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Page1of 1 Double Albums, Musky Grandmas & Fairytales
by Scott Maney

I’d sooner gouge my eyes out with a dull plastic spork than spend more than 38 seconds browsing the racks inside an Abercrombie & Fitch store. The cacophony of mind-numbing dance club music blasted above jack hammer levels combined with the overwhelming scent of some bizarre mixture of the potpourri in my grand­mother’s guestroom, cat shit and musk, have me running for a breath of fresh Auntie Anne’s pretzels in the mall atrium faster than you can say holy teenage softcore porn. How Abercrombie went from J.Crew’s hotter younger sister on the docks of a pristine lake in the Adirondacks to a plaid ecstasy rave is beyond me. But I will give them this: Abercrombie has created a textured brand experience that goes way beyond a piece of apparel to include sights and sounds and smells that literally envelope you when you interact with their products. Are they the sights and sounds and smells for me? No, but I’m an old codger and clearly not the target (my teen­age kids live in Abercrombie). As we get deeper and deeper into the digital age, that sense of oneness with a brand is falling more and more by the wayside. It’s the companies that can figure out how to engage and transport you that will emerge on top of the heap.

Climb into the wayback machine and set the dial for Saturday, February 22, 1997. What happened on that day? Who the hell knows. But whatever happened, I bet you read about it on Sunday, February 23rd, in the big, fat newspaper spread out across the living room floor. But you didn’t just read the newspaper—you experi­enced it. The smell of the newsprint. The ink on your hands. The soft touch of the paper and the damp corner that accidentally dipped into the milk in your bowl of Boo Berrys. The newspaper engulfed you. Physi­cally and spiritually. It was a powerful connection. And that gave brands like the Chicago Tribune and the San Francisco Chronicle power. It went way beyond reporting the news. It was smart and funny and sad and personal, but most of all it had feeling. Real, textured, how’s your father, feeling. How much feeling do you get from reading the newspaper online now? How powerful are the newspaper brands now? Technology offered up another solution and nary a paper could create a branded experi­ence that engaged their audience in any meaningful way. They became a commodity—the death of a brand.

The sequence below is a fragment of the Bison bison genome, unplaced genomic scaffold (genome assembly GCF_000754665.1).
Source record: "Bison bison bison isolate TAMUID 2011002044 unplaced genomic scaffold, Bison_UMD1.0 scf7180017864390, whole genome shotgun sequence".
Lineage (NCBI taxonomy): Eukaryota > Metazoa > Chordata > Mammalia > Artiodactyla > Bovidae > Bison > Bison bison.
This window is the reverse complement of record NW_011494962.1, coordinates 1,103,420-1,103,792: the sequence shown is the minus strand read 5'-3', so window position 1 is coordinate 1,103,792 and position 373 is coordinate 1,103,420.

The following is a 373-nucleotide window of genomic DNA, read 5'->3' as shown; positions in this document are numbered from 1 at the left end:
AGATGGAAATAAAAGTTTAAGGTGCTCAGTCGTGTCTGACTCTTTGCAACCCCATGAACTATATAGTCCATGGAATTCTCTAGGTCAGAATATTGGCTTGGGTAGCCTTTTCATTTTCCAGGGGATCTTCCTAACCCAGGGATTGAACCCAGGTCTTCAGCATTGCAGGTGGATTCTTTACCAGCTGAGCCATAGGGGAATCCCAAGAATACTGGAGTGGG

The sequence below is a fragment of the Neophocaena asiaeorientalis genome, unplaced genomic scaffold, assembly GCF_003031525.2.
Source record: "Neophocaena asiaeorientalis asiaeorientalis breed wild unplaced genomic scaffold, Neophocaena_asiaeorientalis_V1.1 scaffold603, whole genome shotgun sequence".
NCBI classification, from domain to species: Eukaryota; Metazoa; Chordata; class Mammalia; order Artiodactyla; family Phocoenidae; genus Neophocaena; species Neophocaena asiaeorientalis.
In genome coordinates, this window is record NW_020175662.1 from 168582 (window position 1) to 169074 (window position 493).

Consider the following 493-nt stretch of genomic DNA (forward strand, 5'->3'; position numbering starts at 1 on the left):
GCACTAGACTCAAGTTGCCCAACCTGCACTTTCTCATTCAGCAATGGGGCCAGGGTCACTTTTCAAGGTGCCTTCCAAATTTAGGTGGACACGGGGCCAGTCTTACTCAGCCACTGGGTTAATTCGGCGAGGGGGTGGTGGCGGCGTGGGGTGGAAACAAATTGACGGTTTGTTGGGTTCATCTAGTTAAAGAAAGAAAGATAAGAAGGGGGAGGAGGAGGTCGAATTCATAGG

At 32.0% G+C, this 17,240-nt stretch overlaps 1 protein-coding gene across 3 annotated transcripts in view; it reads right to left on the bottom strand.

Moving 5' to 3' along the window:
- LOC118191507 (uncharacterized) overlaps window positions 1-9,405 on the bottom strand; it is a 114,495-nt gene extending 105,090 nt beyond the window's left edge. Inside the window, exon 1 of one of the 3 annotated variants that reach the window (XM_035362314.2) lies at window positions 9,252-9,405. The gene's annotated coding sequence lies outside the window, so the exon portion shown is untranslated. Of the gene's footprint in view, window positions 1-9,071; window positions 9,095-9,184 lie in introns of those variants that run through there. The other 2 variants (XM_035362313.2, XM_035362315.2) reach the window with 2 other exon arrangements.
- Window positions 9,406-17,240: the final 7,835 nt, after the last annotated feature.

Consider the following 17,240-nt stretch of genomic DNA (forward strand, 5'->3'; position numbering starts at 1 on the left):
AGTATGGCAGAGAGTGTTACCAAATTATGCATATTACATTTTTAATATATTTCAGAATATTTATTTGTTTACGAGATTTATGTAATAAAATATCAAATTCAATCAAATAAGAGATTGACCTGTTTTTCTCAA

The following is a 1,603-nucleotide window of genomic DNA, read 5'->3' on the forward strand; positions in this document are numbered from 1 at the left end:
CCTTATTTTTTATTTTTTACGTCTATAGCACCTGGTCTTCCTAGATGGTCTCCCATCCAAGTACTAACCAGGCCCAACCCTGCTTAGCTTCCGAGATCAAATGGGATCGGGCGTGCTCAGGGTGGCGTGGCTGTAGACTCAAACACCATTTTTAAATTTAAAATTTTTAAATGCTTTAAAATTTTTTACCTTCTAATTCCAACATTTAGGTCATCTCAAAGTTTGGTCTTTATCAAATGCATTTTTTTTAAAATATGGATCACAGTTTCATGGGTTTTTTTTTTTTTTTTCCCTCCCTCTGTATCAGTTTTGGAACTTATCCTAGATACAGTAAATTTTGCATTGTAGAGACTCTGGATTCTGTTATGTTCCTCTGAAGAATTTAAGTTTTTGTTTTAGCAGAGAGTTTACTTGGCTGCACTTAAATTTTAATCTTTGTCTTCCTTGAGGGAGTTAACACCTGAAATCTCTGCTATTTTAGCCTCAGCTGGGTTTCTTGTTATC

The digital age has clearly wreaked havoc on the music industry as well. There’s an entire generation of kids that will never know what it’s like to pore over the liner notes of a CD, reading every lyric as if flipping the pages of the locked diary of a tortured artist. They will never study every picture of its mini scrapbook, run a pencil over paper to trace the embossed logo of their favorite band, or separate the stems and seeds from their weed on an open, live double album. Those connections are emotional and indelible, critical for brands that want and need to establish long-term relationships with their consumers, something that is a lot more difficult to do with a ripped BitTorrent file and the click of a YouTube video.

But the music industry is also rife with smart marketers that are engaging with their fans and creating brand experiences in ways that are at once personal, memorable and unprecedented. The brilliant launch of Jay-Z’s autobiography Decoded revolved around a worldwide cat-and-mouse game of discovering, docu­menting and sharing the location of every page of the book that was printed and displayed in some oversized, unusual and usually profound way. A printed page on a Cadillac. Sewn into the lining of a Gucci jacket. On the backboard of a hoop in the Marcy Projects. At the bottom of the pool in the Delano Hotel. Fans posted locations and digital images of the pages, shared clues, exchanged stories and put the entire puzzle together. It galvanized a worldwide community, with the Jay-Z brand at its epicenter.

Electronica phenom Deadmau5 has been crafting an even more personal relationship with his fans by live streaming his creative process, posting tracks for feedback, hosting Q&A on video chats and sharing his studio techniques. One fan took it upon himself to add vocals to a work-in-progress track that ended up being so dope, Deadmau5 offered him a publishing deal, via twitter, while live streaming. There isn’t a more powerful brand fairytale than that. By the time the tracks are released, his followers have a vested interest in the backstory, the process and the final product. Sold.

Brands can’t afford to offer a mediocre experience anymore. There are far too many options and information is shared much too quickly. Evangelists become evangelists because something moves them. Religion. Artistry. Cat shit potpourri. If it moves them, they will come.

Can you feel it? ca Maney
Scott Maney is chief creative officer of Breakaway, a hybrid creative agency and venture capital firm based in Boston. He writes about advertising, branding and design and occasionally his glass dolphin collection.